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Southwest Changes Tune, Drops 'No Hidden Fees' Tagline


When an airline launches a new ad campaign, let's just say the earth doesn't exactly quake beneath my feet. It's not exactly newsworthy, is it? Not surprisingly, then, my first inclination when I saw Southwest's new commercial was to yawn.

But with Southwest, things are never so simple. And as it turns out, Southwest's new ad is interesting not for what it says, but because of what's missing: Southwest's boastful "No Hidden Fees" tagline, which has dominated the airline's advertising since last summer's frenzy of new airline fees. Of course, anyone who has been reading SmarterTravel lately probably had a light bulb go off just now, because only last week, Southwest announced—guess what?—a handful of new fees.

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Coincidence?

"It's an image campaign," Dave Ridley, Southwest's senior vice president of marketing, told the AP, "to reflect what we hope is the view of the American public that it's kind of time to put the challenges and difficulties of the past year behind and get going." Ridley also said there is no connection between the new campaign and the new fees, saying Southwest simply decided the "furor" over airline fees had cooled in recent months. (Obviously, Southwest doesn't read our website.)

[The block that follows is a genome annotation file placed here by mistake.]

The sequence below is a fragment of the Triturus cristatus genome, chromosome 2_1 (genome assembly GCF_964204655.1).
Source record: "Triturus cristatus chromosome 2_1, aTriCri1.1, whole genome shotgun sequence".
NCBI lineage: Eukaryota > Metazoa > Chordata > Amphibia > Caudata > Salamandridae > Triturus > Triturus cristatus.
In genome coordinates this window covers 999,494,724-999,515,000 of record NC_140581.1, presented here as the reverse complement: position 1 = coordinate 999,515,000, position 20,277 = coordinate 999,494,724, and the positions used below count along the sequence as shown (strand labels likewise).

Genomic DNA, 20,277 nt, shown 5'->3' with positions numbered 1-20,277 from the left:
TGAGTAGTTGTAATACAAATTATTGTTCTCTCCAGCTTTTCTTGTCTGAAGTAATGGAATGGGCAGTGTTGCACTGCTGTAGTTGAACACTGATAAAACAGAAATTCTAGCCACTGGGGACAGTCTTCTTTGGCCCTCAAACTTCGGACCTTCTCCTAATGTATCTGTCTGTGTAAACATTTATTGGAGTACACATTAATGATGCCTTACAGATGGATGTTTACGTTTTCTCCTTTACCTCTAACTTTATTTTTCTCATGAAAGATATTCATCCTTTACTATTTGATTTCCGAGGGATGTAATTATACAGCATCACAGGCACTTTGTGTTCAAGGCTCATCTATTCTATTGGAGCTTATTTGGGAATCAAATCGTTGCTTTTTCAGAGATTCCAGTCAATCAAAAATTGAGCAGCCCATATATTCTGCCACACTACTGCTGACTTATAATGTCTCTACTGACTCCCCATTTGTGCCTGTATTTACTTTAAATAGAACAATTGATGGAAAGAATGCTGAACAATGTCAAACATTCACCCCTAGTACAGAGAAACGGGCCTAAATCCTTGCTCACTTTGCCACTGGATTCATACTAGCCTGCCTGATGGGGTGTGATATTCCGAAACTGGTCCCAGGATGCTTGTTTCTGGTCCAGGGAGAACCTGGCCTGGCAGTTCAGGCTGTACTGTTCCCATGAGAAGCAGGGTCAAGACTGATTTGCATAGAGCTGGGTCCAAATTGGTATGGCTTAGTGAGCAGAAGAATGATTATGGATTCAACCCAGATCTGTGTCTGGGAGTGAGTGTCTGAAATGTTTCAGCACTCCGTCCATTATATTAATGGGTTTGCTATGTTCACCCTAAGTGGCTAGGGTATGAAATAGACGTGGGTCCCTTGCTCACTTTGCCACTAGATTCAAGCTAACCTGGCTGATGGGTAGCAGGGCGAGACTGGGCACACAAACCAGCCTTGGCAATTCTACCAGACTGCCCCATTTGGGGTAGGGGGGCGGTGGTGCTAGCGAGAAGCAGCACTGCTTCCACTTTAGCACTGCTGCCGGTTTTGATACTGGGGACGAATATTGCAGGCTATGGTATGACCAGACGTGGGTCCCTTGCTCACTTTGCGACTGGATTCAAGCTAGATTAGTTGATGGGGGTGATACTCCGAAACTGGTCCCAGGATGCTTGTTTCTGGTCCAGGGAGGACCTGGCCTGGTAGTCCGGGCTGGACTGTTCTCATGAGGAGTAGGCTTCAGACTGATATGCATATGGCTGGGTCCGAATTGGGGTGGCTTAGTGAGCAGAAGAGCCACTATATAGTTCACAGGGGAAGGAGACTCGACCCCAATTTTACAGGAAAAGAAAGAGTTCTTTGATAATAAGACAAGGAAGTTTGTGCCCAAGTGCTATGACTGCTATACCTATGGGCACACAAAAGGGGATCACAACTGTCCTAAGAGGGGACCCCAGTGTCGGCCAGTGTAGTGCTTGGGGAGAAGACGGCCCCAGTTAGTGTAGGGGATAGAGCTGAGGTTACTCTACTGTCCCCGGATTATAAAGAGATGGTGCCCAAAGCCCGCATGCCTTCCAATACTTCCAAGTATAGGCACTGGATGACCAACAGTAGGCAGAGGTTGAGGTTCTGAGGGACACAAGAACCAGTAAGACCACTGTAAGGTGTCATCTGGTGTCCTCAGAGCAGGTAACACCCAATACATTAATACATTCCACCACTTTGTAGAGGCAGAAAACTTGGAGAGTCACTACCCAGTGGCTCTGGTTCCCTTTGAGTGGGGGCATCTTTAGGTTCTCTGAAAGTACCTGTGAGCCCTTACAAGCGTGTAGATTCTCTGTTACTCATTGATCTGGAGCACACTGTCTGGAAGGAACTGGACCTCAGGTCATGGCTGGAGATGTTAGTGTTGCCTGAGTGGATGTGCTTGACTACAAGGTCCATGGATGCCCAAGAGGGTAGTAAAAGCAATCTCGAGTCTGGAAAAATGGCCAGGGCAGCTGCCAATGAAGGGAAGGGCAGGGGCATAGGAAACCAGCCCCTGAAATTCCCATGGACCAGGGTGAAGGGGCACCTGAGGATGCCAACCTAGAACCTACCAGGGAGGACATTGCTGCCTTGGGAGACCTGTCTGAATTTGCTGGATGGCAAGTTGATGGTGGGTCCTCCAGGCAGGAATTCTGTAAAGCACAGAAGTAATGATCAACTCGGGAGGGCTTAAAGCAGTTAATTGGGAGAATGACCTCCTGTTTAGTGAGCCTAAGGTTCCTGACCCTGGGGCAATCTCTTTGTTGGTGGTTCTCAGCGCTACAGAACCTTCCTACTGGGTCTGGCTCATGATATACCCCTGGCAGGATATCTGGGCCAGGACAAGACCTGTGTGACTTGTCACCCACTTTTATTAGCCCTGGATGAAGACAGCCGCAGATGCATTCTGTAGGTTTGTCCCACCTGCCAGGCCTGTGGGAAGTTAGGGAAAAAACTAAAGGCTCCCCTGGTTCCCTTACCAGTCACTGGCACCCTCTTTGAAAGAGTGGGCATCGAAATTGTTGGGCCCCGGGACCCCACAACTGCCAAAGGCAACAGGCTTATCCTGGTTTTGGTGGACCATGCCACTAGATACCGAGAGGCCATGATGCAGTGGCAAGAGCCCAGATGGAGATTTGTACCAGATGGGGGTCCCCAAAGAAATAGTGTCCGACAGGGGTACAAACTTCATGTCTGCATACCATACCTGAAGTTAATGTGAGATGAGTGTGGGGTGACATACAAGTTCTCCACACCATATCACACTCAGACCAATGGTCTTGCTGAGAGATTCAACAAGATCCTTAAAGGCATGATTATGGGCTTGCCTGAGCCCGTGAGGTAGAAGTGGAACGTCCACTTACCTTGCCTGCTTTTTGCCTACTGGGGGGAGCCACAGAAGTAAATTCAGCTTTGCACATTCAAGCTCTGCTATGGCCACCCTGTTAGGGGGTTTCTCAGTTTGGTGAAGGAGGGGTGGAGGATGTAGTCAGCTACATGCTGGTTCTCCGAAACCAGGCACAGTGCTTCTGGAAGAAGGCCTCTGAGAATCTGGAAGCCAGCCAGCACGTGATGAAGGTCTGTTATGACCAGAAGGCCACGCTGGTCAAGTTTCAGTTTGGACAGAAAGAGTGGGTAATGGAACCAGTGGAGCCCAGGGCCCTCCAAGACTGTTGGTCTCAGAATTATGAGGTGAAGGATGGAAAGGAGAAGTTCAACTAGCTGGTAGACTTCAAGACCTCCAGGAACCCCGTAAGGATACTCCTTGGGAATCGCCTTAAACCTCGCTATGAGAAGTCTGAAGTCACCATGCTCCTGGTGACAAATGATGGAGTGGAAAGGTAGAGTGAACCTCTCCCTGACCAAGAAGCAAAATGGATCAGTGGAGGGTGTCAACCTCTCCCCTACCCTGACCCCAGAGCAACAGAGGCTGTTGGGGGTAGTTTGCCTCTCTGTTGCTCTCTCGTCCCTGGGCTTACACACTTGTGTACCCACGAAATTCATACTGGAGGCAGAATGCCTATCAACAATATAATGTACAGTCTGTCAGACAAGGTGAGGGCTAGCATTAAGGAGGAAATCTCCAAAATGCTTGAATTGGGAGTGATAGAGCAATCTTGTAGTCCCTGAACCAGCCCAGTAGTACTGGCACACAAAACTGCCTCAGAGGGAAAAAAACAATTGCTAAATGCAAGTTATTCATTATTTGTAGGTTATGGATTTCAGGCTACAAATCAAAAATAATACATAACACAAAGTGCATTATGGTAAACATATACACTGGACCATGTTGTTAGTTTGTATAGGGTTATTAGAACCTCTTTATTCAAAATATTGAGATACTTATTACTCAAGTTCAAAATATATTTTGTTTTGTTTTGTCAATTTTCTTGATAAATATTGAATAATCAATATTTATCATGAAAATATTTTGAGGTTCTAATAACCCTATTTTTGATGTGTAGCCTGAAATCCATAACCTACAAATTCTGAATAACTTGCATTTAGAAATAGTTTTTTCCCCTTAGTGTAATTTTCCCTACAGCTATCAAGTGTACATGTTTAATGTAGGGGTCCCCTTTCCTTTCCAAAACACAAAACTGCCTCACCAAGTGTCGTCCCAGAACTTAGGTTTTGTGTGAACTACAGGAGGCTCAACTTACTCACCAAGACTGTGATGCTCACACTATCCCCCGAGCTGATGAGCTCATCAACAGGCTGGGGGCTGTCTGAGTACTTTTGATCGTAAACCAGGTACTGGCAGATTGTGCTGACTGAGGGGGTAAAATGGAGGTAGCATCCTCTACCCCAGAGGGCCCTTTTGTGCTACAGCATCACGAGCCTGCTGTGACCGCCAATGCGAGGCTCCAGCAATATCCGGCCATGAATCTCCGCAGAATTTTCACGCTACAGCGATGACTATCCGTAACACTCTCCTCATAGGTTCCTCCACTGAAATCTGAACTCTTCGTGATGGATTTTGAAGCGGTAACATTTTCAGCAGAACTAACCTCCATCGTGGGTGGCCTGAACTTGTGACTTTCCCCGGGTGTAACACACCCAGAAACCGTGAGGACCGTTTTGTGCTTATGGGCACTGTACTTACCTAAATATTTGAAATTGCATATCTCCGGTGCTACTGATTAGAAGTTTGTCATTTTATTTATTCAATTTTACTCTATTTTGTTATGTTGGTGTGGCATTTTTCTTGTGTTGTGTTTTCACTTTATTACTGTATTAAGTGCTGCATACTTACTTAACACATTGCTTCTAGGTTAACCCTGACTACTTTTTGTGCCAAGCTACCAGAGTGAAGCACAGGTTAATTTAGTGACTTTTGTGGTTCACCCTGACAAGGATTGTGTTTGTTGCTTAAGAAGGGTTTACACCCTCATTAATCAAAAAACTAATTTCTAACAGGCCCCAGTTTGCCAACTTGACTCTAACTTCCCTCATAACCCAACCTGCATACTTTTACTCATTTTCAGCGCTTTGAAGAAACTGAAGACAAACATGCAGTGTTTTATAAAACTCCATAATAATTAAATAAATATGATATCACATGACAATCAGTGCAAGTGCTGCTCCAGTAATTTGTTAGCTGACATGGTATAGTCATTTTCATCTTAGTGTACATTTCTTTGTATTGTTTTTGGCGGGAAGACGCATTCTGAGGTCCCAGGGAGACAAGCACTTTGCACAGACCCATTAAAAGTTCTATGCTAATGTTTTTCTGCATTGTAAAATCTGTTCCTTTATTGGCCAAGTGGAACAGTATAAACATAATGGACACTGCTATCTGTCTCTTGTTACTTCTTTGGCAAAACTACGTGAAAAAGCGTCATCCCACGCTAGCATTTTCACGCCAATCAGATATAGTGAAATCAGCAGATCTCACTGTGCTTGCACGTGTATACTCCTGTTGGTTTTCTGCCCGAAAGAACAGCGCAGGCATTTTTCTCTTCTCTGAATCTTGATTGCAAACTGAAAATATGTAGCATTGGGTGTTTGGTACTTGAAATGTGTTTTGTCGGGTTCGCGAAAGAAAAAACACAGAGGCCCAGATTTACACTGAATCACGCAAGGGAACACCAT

So let's recap: Southwest has spent the better part of a year cementing itself in the minds of travelers as the no-fee carrier, and done a good job of it. Its ads have been relentless and, though generally good-humored, ruthless in their repeated skewering of the airline's competitors. But now we have a new set of (relatively minor) fees and a change of tune, all coming as Southwest, for the first time in its history, is struggling to make a profit.

It would be irresponsible for me to speculate about what all this could mean for Southwest's future, so I'll ask you: Has the "furor" over fees really died down, or are you still irritated by all the little charges you have to pay? More importantly, do you think Southwest's new ad is as innocent as the airline claims, or does it represent a more profound change at the airline? Leave a comment below with your thoughts.

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